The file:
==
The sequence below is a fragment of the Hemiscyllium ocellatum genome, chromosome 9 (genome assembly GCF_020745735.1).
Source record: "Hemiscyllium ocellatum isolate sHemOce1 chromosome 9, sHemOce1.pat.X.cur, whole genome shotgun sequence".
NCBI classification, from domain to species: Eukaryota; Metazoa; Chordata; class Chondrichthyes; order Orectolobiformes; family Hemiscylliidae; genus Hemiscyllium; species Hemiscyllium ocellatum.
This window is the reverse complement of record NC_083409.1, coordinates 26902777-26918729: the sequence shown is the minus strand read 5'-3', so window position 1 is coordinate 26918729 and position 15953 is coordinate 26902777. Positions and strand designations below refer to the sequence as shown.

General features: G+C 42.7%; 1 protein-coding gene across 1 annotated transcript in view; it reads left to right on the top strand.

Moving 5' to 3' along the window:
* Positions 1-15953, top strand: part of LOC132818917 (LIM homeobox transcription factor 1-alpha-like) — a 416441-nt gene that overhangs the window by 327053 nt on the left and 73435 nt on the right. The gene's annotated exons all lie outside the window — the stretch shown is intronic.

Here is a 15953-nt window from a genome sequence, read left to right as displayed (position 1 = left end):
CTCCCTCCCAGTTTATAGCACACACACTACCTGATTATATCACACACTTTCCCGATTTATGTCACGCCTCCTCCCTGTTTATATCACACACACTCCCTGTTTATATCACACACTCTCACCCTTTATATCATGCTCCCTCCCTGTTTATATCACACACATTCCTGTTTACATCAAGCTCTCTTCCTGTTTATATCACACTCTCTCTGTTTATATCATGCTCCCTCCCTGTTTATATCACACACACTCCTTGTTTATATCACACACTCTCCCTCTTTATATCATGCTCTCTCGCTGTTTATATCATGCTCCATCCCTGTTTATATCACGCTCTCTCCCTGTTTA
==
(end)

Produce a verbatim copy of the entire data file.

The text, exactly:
The sequence below is a fragment of the Hemiscyllium ocellatum genome, chromosome 9 (genome assembly GCF_020745735.1).
Source record: "Hemiscyllium ocellatum isolate sHemOce1 chromosome 9, sHemOce1.pat.X.cur, whole genome shotgun sequence".
NCBI classification, from domain to species: Eukaryota; Metazoa; Chordata; class Chondrichthyes; order Orectolobiformes; family Hemiscylliidae; genus Hemiscyllium; species Hemiscyllium ocellatum.
This window is the reverse complement of record NC_083409.1, coordinates 26902777-26918729: the sequence shown is the minus strand read 5'-3', so window position 1 is coordinate 26918729 and position 15953 is coordinate 26902777. Positions and strand designations below refer to the sequence as shown.

General features: G+C 42.7%; 1 protein-coding gene across 1 annotated transcript in view; it reads left to right on the top strand.

Moving 5' to 3' along the window:
* Positions 1-15953, top strand: part of LOC132818917 (LIM homeobox transcription factor 1-alpha-like) — a 416441-nt gene that overhangs the window by 327053 nt on the left and 73435 nt on the right. The gene's annotated exons all lie outside the window — the stretch shown is intronic.

Here is a 15953-nt window from a genome sequence, read left to right as displayed (position 1 = left end):
CTCCCTCCCAGTTTATAGCACACACACTACCTGATTATATCACACACTTTCCCGATTTATGTCACGCCTCCTCCCTGTTTATATCACACACACTCCCTGTTTATATCACACACTCTCACCCTTTATATCATGCTCCCTCCCTGTTTATATCACACACATTCCTGTTTACATCAAGCTCTCTTCCTGTTTATATCACACTCTCTCTGTTTATATCATGCTCCCTCCCTGTTTATATCACACACACTCCTTGTTTATATCACACACTCTCCCTCTTTATATCATGCTCTCTCGCTGTTTATATCATGCTCCATCCCTGTTTATATCACGCTCTCTCCCTGTTTA